According to the United Nations Framework Convention on Climate Change (UNFCCC), climate finance refers to local, national or transnational financing – drawn from public, private and alternative sources of financing – that seek to support mitigation and adaptation actions that will address climate change.

To support development countries’ efforts towards effective climate action, it is important for relevant stakeholders to recognize their financial needs as well as to understand how available financial instruments can be mobilized and used towards their climate ambition.

While climate finance includes both mitigation and adaptation, this discussion paper focuses on renewable energy finance in the context of strengthening human security in the Arab region. Renewable energy systems entail numerous benefits for various Sustainable Development Goals (SDGs) and the 2030 Agenda for Sustainable Development. In addition to the more obvious contribution to SDG 7, which focuses on access to affordable, reliable, sustainable and modern energy for all, and to SDG 13 on climate action, renewable energy finance can also make critical contributions to several other SDGs by alleviating poverty, fighting hunger, and increasing access to health services, education and clean water.

This white paper was prepared jointly by the Clean Energy Business Council (CEBC) and the ‘SDG Climate Facility Project: Climate Action for Human Security’

تسريع التمويل المناخي الخاص لعملية الانتقال إلى الطاقة المتجددة في البلدان العربية

وفقاً لاتفاقية الأمم المتحدة الإطارية بشأن التغيّر المناخي (UNFCCC)، يقصد بالتمويل المناخي كل من التمويل المحلي أو الوطني الدولي المستمد من مصادر التمويل العامة والخاصة والبديلة بغاية دعم إجراءات التخفيف والتكيّف الهادفة إلى معالجة تغير المناخ.

لدعم جهود البلدان النامية في المضي بعملها الفعال في مجال المناخ، من المهم لأصحاب المصلحة المعنيين التعرف إلى احتياجاتهم المالية وفهم كيفية حشد الأدوات المالية المتاحة واستخدامها لتحقيق طموحهم المناخي.

يشمل تمويل المناخ كل من عمليات التخفيف والتكيف، إلا ان هذه الورقة تركز على تمويل الطاقة المتجددة في سياق تعزيز الأمن البشري في المنطقة العربية. تتضمن انظمة الطاقة المتجددة فوائد عدة لمختلف اهداف وخطة التنمية المستدامة لعام 2030، إذ فضلا عن مساهماتها الواضحة في الهدف السابع للتنمية المستدامة الذي يركز على وصول الجميع الى طاقة حديثة وموثوقة ومستدامة وبأسعار معقولة، والهدف الثالث عشر المتعلق بالعمل المناخي، ايضا يمكن لتمويل الطاقة المتجددة ان يساهم بشكل حاسم في العديد من أهداف التنمية المستدامة الأخرى، سواء لناحية التخفيف من حدة الفقر ومكافحة الجوع وزيادة فرص الحصول على الخدمات الصحية والتعليم والمياه النظيفة.

أعدت هذه الورقة بتعاون بين مجلس صناعات الطاقة النظيفة و مشروع المرفق المناخي لتحقیــق أهــداف التنمیــة المســتدامة: العمـل المناخــي مــن أجــل الأمن البشري.

Please find below the links to download the English and/or Arabic version of the White Paper “Accelerating Private Finance for the Arab Renewable Energy Transition”:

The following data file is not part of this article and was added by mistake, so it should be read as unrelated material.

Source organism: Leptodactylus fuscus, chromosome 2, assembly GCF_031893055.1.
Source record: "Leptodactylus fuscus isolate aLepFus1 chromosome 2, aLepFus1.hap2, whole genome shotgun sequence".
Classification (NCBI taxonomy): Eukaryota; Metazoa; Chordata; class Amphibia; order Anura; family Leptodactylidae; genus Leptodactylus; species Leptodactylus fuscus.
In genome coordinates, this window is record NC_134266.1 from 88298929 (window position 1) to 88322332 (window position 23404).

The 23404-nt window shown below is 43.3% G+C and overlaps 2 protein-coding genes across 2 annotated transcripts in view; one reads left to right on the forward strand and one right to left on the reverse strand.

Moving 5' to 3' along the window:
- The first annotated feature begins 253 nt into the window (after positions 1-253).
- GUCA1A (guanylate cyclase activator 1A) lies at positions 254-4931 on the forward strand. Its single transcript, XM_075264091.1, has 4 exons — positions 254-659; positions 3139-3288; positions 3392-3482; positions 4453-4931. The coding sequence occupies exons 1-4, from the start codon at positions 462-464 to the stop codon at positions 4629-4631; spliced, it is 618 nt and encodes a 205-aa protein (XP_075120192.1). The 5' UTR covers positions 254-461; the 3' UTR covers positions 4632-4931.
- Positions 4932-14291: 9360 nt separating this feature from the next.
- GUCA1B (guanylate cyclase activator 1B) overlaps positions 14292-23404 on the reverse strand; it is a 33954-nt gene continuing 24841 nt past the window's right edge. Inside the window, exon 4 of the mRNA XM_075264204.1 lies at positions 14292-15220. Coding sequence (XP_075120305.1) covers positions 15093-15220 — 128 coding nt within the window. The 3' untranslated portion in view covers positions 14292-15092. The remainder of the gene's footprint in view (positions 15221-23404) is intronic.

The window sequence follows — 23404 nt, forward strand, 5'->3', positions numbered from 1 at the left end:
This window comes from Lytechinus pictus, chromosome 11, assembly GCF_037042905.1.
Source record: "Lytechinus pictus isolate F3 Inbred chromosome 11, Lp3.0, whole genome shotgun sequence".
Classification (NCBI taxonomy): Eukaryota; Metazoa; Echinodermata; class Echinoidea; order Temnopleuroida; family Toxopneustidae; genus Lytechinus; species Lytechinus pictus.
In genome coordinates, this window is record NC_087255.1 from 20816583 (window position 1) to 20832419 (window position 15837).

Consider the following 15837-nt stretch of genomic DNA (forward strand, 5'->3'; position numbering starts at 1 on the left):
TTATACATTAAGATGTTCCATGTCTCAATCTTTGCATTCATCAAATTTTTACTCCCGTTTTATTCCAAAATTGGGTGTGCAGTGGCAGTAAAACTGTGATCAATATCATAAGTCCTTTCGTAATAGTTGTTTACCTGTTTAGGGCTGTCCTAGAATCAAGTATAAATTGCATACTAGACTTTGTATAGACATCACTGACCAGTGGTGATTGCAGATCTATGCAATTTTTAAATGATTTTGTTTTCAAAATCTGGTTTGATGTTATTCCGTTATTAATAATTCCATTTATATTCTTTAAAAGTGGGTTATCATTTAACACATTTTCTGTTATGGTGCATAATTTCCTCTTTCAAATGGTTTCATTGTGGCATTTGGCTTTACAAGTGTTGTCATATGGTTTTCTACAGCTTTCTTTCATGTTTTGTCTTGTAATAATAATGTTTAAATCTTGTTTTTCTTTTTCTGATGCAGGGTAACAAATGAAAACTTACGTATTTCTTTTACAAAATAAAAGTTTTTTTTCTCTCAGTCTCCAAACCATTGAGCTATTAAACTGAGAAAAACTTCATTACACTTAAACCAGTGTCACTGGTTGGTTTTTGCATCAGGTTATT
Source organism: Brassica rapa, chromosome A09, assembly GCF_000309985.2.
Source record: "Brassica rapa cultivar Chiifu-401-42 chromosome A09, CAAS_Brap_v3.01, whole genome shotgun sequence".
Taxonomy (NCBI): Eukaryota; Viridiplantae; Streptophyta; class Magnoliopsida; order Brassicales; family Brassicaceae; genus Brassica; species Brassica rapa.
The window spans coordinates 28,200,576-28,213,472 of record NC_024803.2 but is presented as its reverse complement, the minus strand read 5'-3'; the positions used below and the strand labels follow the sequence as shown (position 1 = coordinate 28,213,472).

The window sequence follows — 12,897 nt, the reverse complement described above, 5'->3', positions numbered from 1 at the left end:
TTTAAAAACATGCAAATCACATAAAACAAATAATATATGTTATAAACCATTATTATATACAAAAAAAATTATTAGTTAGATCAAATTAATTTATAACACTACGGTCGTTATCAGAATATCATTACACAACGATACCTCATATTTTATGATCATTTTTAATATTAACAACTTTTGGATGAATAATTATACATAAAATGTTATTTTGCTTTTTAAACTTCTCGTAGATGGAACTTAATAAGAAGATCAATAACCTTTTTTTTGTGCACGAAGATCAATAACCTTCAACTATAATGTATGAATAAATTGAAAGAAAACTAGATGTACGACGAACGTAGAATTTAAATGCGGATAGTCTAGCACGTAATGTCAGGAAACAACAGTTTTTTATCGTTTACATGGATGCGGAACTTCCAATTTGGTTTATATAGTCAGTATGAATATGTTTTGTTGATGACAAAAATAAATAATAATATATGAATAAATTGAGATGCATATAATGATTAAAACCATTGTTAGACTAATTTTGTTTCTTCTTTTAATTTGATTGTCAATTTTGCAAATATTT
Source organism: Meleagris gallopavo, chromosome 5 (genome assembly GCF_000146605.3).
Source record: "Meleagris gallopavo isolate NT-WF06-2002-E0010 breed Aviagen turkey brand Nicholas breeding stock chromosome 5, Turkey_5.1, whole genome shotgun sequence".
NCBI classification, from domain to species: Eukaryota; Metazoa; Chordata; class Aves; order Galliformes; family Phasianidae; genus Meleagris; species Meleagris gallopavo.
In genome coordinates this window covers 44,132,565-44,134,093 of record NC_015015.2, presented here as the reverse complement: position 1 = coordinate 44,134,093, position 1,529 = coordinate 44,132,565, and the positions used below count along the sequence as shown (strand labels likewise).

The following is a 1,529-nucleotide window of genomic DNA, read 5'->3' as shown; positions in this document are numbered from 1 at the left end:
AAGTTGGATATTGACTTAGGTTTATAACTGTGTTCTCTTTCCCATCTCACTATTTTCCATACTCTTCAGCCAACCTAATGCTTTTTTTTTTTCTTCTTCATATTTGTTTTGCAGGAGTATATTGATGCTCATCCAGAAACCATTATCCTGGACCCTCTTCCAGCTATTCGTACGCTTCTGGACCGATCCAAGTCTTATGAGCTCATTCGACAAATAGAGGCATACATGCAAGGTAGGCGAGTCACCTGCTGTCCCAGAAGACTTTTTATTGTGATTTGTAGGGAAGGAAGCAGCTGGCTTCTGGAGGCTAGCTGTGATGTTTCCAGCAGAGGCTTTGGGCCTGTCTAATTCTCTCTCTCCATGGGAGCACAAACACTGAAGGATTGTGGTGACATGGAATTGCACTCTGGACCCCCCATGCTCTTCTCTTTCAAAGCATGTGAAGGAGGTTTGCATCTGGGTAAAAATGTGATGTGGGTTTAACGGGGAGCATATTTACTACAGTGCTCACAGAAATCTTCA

English: https://www.arabstates.undp.org/content/rbas/en/home/library/CPR/accelerating-private-finance-for-the-arab-renewable-energy-trans.html

Arabic: https://www.arabstates.undp.org/content/rbas/ar/home/library/CPR/accelerating-private-finance-for-the-arab-renewable-energy-trans.html


The United Nations Framework Convention on Climate Change (UNFCCC), the Kyoto Protocol and the Paris Agreement call for financial assistance from parties with more financial resources to those that are less endowed and more vulnerable. This recognizes that the contribution of countries to climate change and their capacity to prevent it and cope with its consequences vary enormously.

Climate finance refers to:
local, national or transnational financing—drawn from public, private and alternative sources of financing—that seeks to support mitigation and adaptation actions that will address climate change.


The Arab region’s financial system is dominated by Gulf Cooperation Council financial institutions and banks in particular. With total assets of  $3 trillion (around 200% of GDP), the region’s banks are somewhat bigger than average for large emerging market economies, although considerably smaller than financial institutions in the US and Japan. State banks are significant providers of financial services for low-income people and microenterprises in a number of countries.

Direct commercial bank involvement in clean energy and other forms of microfinance in the region is limited. Commercial banks prefer to provide wholesale financing through specialized microcredit providers.

State banks run a significant proportion of financial service outlets in several countries, including Syria, Algeria, Tunisia, Egypt and Iraq. In Egypt, the state agricultural bank, The Principal Bank for Development and Agricultural Credit has more than 1200 branches and 23,000 employees throughout the country outside of Cairo, providing deposit services; payments services; foreign currency services and passbooks, machinery and equipment loans and lending for agriculture and other food production enterprises.

In Iraq, around 70% of the total national bank branch network is owned by two large state banks, Rafidain and Rasheed. The scale of state banking networks indicates that they will have an important role to play in financing climate adaptation and a distributed clean energy build-out across the Arab region.

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